Author Topic: Anti terror initiatives in private universities  (Read 169 times)

Offline Rozina Akter

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Anti terror initiatives in private universities
« on: July 17, 2016, 04:54:00 PM »
The phenomenon of extremism that is on the rise in the country requires a coordinated effort of all sections of society to see an end of this peril. And in the aftermath of the attack on Holey Artisan Bakery and the subsequent attack in Kishoreganj, all concerned must come together to fight this scourge in a manner coordinated by one central authority. Surprisingly, the student wing of the ruling party has taken it upon itself to form anti-terrorism awareness committees in all the more than 90 private universities of the country. We wonder why private universities should be been singled out just because a few misguided youths from some of these have gone astray. And the discipline of the student wing of the ruling party leaves much to be desired.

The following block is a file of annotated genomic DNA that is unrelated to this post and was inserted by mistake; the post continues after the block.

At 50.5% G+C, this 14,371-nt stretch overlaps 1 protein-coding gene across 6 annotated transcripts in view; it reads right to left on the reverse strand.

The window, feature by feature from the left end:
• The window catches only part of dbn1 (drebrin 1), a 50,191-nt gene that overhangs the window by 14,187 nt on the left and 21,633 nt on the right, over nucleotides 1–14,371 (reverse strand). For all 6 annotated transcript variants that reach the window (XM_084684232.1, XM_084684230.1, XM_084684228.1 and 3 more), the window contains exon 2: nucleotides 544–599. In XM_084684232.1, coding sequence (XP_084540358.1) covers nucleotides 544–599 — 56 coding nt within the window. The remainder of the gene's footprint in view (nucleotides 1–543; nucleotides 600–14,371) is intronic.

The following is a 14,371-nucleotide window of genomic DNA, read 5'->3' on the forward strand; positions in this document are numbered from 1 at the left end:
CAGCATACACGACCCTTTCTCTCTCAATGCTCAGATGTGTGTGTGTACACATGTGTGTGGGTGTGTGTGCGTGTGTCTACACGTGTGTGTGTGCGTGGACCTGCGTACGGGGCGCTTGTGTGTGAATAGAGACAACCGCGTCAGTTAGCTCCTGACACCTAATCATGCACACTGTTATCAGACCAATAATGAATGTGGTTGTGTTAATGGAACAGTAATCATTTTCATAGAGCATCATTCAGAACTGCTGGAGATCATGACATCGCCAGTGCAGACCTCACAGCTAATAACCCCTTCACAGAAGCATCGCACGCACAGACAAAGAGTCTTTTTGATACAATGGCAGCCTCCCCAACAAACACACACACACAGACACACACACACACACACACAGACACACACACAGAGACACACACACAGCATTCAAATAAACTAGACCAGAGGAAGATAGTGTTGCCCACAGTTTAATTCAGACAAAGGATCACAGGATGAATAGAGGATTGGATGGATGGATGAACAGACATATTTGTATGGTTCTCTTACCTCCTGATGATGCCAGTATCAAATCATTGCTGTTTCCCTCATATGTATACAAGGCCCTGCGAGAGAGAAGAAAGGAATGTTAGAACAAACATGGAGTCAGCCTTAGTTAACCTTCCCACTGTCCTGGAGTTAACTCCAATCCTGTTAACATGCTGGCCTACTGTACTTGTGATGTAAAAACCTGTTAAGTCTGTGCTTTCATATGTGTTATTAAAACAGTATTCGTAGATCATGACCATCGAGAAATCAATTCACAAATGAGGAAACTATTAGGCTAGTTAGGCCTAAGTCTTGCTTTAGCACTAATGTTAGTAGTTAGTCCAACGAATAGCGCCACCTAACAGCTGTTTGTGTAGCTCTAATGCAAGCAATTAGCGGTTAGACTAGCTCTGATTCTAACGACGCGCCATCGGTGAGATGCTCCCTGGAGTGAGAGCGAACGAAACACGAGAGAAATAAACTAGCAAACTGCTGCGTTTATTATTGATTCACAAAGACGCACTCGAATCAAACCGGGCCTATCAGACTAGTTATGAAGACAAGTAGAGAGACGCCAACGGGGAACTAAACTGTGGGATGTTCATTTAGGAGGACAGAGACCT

This is much too sensitive a matter to be left also to the student organisation of any political party because unless the anti-terror efforts are coordinated centrally the government initiative may go awry. We are afraid the scheme may become one of witch-hunting where personal scores may be settled in the name of anti-terror awareness programme. And there is also a very good possibility that the move will lead to the politicisation of private universities, a phenomenon that has till date not been able to affect this sector.

The battle against terrorism is a national issue. It falls upon the government agencies to tackle the extremist elements by taking all the stakeholders on board. Private university authorities can and will cooperate with the law to the fullest extent. But the Chhatra League initiative, if implemented, may ultimately undermine the fight against terror and not assist it.
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